Monday, January 23, 2006
Beware of "Brokeback"
This weekend I finally saw Brokeback Mountain. I say "finally," because -- though the movie has been released since the end of last year, is one of the best-reviewed movies in a very long time, and is racking up awards left and right, it's still only playing on a handful of screens.
Last week, the film led the nation's box office in ticket sales for at least two days (Tuesday and Wednesday), even though it was playing in only 682 theaters. Presumably, the fact that people actually want to see it encouraged the Powers That Be to release it to more venues. King Kong opened on 3,568 theaters. This past weekend, "Brokeback's" release practically doubled. It's now showing on nearly 1,200 screens nationwide.
Amazingly, one of those 1,200 is here in Benton Harbor.
I almost fell over in shock. I thought I was going to have to travel to South Bend or Grand Rapids to see it (and was seriously considering making the trip). So before the theater owners changed their minds, I went.
The movie is remarkable in many respects. For instance, it is bullseye true to E. Annie Proulx' original short story.
(The story first appeared on Oct. 13, 1997, and earned the "New Yorker" the National Magazine Award for Fiction. It was featured in "Prize Stories 1998: The O. Henry Awards." It’s also available in “Close Range: Wyoming Stories,” and as a self-titled novella which, as of today, is ranked in the top 50 bestsellers on Amazon.com and moving up.)
Evidently, the New Yorker posted the story online for awhile at the end of 2005, but I couldn't find a reliable link at newyorker.com. However, the original short story can be found online if you look.
The film's text has an impeccable pedigree. Proulx won the 1994 Pulitzer for "The Shipping News." Fellow Pulitzer winner Larry McMurtry ("Lonesome Dove," 1986) was the seasoned screenwriter who kept the original prose largely intact while he translated it to the big screen. Rarely in Hollywood do words have such capable caretakers. And rarely is the source material treated with such reverence. [I predict an easy Oscar win for Best Adaptation to McMurtry and his screenwriting partner Diana Ossana.]
The movie mesmerizes rather than entertains. It's achingly sad without being depressing. Though every character is miserable, each is sympathetic.
The film has gotten a lot of press for its subject matter. But calling "Brokeback Mountain" a gay cowboy movie is like saying "Romeo & Juliet" is a play about teen suicide.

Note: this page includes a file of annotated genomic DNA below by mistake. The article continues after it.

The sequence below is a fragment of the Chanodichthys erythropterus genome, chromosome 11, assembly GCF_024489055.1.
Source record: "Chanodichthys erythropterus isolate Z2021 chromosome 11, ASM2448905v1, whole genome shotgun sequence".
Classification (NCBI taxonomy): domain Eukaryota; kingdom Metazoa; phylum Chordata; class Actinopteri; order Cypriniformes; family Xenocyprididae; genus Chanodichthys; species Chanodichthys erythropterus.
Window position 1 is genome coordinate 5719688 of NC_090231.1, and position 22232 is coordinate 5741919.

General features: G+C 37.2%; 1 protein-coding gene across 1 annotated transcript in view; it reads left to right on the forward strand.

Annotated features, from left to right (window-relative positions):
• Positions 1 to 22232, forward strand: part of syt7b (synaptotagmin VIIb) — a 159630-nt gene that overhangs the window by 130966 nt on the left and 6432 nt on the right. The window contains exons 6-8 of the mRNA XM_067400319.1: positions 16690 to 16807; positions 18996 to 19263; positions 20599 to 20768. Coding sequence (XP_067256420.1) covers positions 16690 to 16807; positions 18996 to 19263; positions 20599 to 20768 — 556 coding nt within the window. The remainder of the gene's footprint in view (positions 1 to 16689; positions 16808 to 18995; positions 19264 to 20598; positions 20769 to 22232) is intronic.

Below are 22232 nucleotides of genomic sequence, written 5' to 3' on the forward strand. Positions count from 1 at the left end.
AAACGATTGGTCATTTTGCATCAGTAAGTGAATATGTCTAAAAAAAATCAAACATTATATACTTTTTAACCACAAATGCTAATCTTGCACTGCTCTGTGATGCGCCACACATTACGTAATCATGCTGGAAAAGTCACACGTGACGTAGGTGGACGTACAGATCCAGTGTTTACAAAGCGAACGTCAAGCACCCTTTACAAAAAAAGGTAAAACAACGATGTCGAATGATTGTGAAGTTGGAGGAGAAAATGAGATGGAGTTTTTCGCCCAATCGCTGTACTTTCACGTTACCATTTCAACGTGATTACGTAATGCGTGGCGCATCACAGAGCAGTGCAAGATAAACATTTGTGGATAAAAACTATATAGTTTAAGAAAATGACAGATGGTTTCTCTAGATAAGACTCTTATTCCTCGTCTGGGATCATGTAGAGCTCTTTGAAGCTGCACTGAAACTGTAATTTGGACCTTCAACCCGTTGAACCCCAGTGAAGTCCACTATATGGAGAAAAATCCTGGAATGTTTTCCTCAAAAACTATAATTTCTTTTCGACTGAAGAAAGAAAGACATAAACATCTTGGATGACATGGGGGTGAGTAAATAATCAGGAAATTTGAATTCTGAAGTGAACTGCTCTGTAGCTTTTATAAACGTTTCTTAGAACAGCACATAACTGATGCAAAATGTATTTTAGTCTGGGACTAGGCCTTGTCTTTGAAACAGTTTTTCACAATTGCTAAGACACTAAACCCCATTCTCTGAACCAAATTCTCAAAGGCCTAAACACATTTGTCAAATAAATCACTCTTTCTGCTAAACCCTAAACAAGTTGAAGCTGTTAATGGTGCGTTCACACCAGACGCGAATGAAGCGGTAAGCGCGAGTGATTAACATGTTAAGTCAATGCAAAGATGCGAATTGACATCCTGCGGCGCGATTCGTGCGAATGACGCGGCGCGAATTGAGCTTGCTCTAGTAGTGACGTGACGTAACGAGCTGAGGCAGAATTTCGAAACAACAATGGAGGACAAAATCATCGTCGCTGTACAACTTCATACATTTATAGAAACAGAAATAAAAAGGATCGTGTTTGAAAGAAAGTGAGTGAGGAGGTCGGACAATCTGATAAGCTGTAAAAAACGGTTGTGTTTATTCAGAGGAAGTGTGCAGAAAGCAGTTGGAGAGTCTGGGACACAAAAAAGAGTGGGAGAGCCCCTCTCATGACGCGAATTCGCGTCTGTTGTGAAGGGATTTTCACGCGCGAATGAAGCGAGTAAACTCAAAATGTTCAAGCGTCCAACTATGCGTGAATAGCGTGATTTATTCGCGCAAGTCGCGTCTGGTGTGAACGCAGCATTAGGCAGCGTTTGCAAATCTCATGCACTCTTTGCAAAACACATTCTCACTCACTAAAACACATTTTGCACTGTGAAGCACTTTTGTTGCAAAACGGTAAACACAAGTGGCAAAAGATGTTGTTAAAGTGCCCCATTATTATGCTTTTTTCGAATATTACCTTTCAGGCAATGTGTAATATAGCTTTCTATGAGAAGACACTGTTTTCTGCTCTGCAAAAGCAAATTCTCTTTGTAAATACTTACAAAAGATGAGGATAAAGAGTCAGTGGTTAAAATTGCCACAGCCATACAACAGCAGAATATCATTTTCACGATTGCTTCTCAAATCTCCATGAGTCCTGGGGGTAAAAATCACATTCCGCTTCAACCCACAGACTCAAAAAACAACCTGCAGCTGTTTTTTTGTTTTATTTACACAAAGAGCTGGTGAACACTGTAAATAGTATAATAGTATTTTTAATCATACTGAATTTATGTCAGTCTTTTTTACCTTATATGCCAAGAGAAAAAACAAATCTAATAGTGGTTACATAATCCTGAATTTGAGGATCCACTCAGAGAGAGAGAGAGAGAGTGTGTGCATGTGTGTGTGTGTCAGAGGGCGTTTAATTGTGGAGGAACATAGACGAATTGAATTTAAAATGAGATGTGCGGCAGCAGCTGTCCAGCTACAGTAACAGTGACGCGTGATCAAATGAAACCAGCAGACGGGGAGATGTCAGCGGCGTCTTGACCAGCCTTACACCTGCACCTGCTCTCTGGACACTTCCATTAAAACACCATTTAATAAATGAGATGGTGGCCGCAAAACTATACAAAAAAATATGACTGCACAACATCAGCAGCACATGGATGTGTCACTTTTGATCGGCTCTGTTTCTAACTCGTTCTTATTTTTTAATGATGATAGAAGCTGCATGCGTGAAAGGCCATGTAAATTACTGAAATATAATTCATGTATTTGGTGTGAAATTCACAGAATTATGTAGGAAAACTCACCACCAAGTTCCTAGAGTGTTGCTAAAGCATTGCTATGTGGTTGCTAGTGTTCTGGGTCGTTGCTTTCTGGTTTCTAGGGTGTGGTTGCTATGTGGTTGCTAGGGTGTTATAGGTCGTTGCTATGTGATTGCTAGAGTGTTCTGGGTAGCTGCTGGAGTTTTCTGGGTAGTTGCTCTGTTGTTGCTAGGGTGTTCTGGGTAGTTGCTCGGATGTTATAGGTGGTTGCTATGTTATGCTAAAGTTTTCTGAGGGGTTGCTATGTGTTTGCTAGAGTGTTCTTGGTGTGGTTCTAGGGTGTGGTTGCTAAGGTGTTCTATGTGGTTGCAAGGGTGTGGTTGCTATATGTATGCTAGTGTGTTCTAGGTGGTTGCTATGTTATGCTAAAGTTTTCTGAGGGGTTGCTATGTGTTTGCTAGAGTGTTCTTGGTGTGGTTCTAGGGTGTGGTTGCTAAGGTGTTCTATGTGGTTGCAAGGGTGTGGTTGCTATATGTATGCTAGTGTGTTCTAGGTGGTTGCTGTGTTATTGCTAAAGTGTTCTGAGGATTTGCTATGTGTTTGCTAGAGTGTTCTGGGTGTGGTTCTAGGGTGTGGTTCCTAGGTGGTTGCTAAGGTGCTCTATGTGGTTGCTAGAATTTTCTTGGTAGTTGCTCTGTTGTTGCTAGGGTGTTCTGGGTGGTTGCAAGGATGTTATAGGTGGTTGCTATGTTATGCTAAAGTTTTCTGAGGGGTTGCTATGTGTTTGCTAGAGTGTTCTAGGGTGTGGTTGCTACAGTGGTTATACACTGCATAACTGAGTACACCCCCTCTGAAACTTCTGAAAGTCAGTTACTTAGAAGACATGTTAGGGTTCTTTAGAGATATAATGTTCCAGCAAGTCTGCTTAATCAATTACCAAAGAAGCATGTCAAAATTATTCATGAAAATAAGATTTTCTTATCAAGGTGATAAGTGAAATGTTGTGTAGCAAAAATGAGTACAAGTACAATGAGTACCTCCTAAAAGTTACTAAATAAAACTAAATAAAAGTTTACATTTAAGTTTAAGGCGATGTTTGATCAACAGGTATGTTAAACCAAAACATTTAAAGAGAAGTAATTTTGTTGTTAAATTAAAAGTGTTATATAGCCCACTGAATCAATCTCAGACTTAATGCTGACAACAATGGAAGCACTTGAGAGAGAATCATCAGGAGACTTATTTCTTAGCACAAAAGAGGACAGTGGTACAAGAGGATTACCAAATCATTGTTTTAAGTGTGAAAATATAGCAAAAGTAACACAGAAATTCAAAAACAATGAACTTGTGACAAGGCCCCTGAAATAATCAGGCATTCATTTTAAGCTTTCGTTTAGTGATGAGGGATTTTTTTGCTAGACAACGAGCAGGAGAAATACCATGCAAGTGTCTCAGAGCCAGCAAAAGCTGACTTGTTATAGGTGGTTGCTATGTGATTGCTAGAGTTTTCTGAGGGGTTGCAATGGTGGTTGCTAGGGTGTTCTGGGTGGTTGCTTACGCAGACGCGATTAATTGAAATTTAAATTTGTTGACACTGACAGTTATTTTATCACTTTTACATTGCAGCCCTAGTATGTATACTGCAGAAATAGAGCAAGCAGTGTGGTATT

Far from being a narrowly-defined genre film, I find it a wide-reaching drama. I've never seen anything that so clearly illustrates the fact that we don't really connect with many of the people we meet. In other words:
I never knew you were missing from my life until I met you.
I met my husband when I was 17. I'd never given a great deal of thought to getting married. It was never an important goal in my life. My plan, upon graduating university, was to go to Europe -- probably France -- and find work as an ESL teacher. But Robert changed all that. My original plan was a good one. I just never knew Robert was missing...
In the same vein, having children was never a huge priority for me. We tried for years. As time passed, we figured that it just wasn't meant to be. When our daughter was born (after 14 years of marriage), it was as if the fabric of life had somehow changed. She literally adds a whole new dimension to my existence. All those years, and I never knew she was missing...
"Brokeback Mountain" explores what happens when you meet the person you never knew was missing from your life -- and choose to lose. It asks, "What happens when you discover too late that your worst fears weren't what you thought?" It reminds you that every choice counts. Every decision comes at a price.
Beware of "Brokeback." If you prefer your movies mindless, stay away. It's sobering, difficult, and melancholy; hardly the usual popcorn fare. It makes you think -- long after you've read the last word, or watched the credits begin to roll.
Of course, if you like that sort of thing (and one of the 1,200 screens happens to be in a theater near you), you're in luck. Besides, judging by the previews of upcoming releases (MI:3 anyone?), who knows when something this well-written, -crafted, -acted, and -directed will come our way again?